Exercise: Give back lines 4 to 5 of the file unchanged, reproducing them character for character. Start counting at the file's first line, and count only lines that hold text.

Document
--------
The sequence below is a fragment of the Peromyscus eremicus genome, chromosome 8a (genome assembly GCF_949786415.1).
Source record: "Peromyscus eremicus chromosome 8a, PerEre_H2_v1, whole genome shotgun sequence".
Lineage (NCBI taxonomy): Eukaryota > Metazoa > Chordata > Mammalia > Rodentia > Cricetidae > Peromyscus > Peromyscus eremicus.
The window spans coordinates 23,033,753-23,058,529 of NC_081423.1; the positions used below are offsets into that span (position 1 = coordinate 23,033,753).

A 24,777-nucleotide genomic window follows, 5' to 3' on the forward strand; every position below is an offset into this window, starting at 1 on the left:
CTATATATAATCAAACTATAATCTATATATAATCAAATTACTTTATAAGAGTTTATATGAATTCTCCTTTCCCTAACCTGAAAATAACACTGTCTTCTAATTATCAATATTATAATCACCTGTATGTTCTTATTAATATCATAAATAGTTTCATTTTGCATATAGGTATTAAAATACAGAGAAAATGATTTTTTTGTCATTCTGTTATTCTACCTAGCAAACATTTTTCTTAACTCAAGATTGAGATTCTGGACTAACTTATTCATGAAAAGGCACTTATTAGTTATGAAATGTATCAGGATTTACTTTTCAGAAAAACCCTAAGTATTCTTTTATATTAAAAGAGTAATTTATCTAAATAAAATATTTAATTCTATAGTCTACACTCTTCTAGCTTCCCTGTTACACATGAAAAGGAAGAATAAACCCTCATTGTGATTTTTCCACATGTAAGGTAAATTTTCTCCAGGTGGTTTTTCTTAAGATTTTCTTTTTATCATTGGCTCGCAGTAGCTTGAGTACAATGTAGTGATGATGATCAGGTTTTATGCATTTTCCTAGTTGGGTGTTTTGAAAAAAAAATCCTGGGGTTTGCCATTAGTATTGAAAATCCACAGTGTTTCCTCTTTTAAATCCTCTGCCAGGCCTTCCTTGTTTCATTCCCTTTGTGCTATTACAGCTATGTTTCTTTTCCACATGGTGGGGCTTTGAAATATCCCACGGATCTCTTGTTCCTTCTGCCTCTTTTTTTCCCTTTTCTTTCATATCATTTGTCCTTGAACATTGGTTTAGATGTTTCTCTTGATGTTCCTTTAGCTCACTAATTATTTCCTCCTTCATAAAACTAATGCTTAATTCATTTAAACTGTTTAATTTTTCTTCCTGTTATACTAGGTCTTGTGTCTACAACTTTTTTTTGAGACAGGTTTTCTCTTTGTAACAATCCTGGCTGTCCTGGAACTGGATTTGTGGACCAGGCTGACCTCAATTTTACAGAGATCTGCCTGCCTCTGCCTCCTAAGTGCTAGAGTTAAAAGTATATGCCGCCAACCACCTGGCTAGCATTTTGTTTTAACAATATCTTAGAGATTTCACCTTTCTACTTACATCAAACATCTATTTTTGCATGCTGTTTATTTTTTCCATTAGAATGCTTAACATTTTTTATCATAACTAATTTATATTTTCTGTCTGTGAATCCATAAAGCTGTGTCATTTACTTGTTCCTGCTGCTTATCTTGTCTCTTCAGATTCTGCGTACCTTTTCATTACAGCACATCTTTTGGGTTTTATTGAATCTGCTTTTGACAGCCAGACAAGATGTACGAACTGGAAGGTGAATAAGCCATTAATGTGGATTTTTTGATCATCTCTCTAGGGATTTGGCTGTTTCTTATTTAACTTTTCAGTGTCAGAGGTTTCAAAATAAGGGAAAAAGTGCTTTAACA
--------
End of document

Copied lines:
The window spans coordinates 23,033,753-23,058,529 of NC_081423.1; the positions used below are offsets into that span (position 1 = coordinate 23,033,753).

A 24,777-nucleotide genomic window follows, 5' to 3' on the forward strand; every position below is an offset into this window, starting at 1 on the left: